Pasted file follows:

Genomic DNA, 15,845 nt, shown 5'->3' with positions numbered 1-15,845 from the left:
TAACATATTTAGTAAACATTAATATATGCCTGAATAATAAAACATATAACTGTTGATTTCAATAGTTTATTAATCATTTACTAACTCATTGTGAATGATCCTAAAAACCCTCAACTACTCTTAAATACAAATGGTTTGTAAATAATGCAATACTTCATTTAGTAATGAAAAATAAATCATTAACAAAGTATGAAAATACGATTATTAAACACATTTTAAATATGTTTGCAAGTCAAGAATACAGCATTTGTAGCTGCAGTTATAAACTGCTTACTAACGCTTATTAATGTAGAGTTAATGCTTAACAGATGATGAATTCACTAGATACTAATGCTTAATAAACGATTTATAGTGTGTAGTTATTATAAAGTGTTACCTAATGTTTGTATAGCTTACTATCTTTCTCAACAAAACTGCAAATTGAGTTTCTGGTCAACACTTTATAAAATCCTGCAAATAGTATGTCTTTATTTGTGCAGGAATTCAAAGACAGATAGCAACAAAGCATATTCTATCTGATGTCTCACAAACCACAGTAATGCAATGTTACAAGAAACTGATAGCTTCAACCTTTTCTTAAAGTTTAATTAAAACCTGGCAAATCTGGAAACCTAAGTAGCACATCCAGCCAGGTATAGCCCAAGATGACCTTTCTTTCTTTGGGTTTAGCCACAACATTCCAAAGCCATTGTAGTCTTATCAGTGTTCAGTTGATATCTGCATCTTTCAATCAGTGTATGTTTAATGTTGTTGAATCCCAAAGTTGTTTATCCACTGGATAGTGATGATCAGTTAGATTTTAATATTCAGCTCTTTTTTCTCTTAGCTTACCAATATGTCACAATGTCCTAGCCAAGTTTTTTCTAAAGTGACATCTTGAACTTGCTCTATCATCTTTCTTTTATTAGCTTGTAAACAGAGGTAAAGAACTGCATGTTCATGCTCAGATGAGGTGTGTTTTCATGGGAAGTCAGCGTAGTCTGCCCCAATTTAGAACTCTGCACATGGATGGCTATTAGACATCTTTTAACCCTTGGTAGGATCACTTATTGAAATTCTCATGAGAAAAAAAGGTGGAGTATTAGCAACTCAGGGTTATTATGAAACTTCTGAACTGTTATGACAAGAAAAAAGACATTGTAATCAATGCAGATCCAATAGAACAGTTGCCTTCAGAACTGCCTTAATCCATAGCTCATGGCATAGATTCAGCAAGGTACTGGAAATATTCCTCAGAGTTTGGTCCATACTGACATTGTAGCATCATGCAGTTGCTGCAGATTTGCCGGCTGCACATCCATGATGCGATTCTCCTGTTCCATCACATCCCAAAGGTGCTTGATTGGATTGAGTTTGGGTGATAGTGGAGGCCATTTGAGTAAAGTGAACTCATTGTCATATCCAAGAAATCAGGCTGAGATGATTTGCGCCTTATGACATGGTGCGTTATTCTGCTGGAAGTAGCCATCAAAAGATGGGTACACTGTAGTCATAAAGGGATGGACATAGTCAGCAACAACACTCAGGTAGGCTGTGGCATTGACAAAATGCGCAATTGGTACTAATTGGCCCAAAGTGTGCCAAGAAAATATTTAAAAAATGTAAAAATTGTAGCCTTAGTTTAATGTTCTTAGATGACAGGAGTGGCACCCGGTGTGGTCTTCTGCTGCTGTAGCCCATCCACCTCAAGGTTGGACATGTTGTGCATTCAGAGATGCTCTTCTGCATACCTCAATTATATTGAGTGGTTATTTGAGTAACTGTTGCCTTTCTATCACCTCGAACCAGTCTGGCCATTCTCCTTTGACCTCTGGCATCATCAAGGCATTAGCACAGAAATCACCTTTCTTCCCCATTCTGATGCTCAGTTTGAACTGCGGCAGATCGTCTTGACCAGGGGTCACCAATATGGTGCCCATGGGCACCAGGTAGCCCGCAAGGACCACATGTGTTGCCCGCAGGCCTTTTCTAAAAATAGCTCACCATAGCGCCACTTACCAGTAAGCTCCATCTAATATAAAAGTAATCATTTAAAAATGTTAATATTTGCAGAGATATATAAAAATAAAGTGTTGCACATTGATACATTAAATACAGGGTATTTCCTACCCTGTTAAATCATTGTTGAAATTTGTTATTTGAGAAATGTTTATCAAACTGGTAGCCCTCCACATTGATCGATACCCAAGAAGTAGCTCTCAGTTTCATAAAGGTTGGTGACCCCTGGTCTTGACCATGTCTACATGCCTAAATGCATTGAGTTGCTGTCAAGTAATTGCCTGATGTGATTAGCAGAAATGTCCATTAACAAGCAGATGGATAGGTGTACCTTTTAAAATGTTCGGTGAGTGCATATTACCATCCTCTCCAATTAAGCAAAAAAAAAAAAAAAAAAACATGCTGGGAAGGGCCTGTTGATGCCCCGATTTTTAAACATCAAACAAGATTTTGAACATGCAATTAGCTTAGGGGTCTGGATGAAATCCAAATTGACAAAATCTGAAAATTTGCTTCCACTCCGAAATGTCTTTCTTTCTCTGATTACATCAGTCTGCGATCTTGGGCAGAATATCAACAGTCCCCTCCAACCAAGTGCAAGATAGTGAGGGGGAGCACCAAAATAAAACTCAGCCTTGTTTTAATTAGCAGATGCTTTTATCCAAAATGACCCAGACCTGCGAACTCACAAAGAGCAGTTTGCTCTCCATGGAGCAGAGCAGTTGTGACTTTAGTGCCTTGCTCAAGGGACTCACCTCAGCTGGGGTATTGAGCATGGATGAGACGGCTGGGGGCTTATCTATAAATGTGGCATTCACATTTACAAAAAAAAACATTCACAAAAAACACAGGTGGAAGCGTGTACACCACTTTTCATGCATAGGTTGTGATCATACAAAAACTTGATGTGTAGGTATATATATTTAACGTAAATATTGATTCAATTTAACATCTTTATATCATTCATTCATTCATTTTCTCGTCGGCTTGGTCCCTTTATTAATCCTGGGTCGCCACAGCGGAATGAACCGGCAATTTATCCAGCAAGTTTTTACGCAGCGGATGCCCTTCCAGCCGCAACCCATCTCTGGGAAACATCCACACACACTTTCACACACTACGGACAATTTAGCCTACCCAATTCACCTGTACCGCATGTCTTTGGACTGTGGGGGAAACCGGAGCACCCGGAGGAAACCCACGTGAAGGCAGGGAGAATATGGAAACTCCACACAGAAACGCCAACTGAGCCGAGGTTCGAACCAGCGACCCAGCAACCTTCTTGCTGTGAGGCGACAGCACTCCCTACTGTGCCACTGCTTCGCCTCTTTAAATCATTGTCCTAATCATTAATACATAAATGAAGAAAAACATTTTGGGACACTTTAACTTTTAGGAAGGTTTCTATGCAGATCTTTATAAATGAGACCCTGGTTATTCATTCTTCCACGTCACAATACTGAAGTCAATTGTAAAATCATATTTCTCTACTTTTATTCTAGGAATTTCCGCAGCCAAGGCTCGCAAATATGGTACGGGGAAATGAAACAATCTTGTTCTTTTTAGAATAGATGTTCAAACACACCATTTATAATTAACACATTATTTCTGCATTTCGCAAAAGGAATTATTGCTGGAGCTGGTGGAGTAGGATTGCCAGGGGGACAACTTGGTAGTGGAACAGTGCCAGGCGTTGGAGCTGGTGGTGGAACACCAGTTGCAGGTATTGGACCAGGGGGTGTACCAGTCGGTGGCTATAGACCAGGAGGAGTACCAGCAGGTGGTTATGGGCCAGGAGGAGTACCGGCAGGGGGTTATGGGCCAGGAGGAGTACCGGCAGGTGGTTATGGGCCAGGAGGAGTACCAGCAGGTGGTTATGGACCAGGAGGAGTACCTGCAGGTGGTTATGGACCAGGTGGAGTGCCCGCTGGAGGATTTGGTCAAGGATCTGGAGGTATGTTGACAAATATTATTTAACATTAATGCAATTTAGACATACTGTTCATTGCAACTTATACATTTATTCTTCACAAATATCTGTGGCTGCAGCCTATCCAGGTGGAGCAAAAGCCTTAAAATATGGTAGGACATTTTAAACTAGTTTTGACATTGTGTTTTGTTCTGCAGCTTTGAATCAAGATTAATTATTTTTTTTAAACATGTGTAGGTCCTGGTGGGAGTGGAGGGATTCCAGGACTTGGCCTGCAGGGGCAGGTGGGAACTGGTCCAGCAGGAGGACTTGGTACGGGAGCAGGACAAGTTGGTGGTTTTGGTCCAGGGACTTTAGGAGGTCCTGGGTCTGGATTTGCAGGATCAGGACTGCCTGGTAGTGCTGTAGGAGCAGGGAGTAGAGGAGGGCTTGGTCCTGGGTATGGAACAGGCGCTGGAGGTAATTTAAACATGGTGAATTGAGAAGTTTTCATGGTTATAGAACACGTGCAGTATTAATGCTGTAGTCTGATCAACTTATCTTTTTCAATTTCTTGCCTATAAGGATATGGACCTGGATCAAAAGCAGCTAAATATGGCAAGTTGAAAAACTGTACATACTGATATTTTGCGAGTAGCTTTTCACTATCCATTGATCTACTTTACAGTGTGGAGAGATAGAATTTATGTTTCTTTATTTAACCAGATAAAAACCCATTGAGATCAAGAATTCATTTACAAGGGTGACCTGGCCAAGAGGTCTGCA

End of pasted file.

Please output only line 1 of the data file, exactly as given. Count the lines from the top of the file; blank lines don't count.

Genomic DNA, 15,845 nt, shown 5'->3' with positions numbered 1-15,845 from the left: